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from the L.A. Times

Google, T-Mobile set to unveil Dream phone*

UPDATED 7:50 A.M.: T-Mobile said this morning that the phone, officially called the G1, will go on sale in the U.S. on Oct. 22, and it will cost $20 less than expected: $179 with a two-year service plan. A previous version of this post said it would cost $199.

The phone, pictured below, will go on sale in Britain in November and other European countries the first quarter of 2009. We'll have more details in a new post soon.

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Andy Rubin has a utopian vision of the future of mobile: Cellphones, which are already more common in the world than cars and nearly as powerful as personal computers, will allow you to remain connected at all times.

The G1 phone, which runs Google's mobile operating system Today Google is taking its biggest step to date in pushing the vision that Rubin, Google’s director of mobile platforms, promoted: The Internet giant and T-Mobile are showing off the first handset to run Google's new mobile operating system, Android. (Android was the name of Rubin's mobile phone software company, which Google bought in 2005.) The $179 phone, code-named the Dream, is being manufactured by HTC.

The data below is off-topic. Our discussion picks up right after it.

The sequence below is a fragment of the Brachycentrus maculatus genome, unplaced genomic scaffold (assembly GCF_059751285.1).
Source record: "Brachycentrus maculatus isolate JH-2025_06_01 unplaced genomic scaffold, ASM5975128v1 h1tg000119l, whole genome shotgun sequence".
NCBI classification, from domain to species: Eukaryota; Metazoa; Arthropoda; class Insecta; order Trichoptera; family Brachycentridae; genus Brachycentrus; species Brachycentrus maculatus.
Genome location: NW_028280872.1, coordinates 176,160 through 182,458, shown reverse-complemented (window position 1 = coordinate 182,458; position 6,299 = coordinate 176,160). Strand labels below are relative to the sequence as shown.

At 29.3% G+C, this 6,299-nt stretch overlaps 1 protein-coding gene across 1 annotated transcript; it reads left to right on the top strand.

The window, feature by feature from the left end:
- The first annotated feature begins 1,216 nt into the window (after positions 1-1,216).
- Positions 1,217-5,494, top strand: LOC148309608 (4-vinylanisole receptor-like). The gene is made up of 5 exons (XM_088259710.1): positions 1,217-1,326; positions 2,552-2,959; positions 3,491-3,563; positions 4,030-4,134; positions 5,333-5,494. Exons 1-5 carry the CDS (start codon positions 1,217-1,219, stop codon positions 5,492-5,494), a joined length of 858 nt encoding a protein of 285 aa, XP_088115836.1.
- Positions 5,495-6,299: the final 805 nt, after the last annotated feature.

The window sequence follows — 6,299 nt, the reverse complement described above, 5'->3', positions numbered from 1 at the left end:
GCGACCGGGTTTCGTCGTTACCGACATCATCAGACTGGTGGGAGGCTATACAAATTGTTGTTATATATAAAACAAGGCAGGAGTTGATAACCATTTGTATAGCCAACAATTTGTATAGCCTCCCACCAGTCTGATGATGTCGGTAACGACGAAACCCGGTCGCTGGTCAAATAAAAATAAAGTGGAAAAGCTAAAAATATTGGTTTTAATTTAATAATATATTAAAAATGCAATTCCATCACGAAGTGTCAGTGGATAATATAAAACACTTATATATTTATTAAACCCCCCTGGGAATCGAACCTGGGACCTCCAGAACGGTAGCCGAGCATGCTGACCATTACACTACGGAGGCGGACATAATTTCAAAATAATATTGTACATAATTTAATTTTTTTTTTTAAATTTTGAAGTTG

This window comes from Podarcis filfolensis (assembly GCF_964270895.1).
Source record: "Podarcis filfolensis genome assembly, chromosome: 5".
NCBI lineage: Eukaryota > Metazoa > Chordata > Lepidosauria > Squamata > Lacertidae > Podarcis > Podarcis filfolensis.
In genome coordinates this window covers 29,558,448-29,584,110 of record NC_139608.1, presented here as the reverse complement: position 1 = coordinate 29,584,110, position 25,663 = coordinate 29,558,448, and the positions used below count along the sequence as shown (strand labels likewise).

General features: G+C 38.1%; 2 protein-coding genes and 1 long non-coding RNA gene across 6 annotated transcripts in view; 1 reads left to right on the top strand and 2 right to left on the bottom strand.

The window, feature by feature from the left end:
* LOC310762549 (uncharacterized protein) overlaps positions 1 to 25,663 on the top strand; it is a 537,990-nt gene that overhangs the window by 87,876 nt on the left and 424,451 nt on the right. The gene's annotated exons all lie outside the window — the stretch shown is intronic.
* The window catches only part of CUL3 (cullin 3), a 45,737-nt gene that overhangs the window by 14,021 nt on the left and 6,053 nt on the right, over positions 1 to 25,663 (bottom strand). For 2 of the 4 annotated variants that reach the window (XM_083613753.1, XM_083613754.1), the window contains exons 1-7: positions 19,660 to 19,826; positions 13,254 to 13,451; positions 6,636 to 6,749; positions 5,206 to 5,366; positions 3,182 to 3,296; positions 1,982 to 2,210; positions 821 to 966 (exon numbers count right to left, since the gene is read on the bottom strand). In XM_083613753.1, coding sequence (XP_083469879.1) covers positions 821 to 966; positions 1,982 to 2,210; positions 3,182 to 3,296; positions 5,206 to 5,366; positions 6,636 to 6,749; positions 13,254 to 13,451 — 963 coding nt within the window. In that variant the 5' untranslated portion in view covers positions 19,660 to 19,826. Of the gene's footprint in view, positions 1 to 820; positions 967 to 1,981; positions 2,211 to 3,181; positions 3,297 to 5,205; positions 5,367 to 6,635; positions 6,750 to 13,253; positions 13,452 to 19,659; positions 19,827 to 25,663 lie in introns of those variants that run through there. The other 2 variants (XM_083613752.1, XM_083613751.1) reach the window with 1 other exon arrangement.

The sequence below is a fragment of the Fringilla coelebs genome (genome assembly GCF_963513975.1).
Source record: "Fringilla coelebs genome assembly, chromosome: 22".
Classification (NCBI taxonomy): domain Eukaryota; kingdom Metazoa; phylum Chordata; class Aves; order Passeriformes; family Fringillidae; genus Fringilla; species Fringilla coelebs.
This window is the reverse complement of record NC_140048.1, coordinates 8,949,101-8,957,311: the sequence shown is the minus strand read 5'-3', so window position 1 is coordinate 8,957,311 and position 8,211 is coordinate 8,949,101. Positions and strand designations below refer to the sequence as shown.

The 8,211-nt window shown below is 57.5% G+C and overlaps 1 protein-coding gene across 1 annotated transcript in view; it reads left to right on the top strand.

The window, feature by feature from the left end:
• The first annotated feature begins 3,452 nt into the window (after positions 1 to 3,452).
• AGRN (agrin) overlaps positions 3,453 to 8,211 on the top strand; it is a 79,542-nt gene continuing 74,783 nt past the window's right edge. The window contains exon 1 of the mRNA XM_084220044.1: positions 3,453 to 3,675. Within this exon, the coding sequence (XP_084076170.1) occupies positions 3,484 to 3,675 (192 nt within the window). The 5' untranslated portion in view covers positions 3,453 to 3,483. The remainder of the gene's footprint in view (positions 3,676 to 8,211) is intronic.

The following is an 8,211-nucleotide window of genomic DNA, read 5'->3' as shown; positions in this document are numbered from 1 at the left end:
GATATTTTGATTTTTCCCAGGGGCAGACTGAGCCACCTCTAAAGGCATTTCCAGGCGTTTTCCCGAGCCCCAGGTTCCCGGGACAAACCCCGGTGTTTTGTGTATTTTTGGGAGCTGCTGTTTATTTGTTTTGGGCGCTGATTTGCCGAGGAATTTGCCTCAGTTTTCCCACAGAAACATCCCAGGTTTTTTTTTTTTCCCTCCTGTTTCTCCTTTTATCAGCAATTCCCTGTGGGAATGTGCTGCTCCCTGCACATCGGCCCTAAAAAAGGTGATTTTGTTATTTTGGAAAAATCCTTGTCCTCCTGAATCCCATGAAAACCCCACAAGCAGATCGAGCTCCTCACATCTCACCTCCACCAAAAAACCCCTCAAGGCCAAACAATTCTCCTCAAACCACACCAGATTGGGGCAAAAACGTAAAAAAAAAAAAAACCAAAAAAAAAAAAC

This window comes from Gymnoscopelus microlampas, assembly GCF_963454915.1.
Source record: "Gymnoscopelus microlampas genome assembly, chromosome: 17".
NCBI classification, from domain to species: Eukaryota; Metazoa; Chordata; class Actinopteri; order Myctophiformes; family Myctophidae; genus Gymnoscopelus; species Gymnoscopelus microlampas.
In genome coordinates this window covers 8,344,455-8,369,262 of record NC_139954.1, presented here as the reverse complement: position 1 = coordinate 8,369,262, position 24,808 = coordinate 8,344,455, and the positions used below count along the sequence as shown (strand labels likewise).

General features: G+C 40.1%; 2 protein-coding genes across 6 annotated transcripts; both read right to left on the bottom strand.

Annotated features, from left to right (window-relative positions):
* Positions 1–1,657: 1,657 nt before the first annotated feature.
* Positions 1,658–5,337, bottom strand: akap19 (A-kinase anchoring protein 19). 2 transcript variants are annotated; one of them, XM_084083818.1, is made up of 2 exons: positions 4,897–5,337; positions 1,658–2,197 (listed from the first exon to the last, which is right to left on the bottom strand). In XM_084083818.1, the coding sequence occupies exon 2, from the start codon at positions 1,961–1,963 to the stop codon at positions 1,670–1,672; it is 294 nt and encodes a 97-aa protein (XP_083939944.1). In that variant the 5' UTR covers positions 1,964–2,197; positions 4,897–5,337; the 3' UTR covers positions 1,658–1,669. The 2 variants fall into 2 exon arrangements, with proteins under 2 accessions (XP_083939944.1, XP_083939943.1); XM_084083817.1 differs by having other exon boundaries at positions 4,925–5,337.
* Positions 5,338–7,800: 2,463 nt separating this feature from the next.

With the Dream and other phones like it in the pipeline, Google hopes to ring in an era in which consumers have more freedom and flexibility. Most important for Google, as the world increasingly logs on to the Web from cellphones rather than computers, consumers will have easy access to its services such as search and maps while on the go.

"In five years, the Internet will be with you wherever you are," Rajeev Chand, a wireless analyst at investment bank Rutberg & Co.

It's not quite there yet. Right now, many people still don’t have wireless data plans or so-called smartphones. The U.S. mobile Internet audience is about a quarter that of personal computers. But analysts say the mobile Web could eventually eclipse the traditional Web.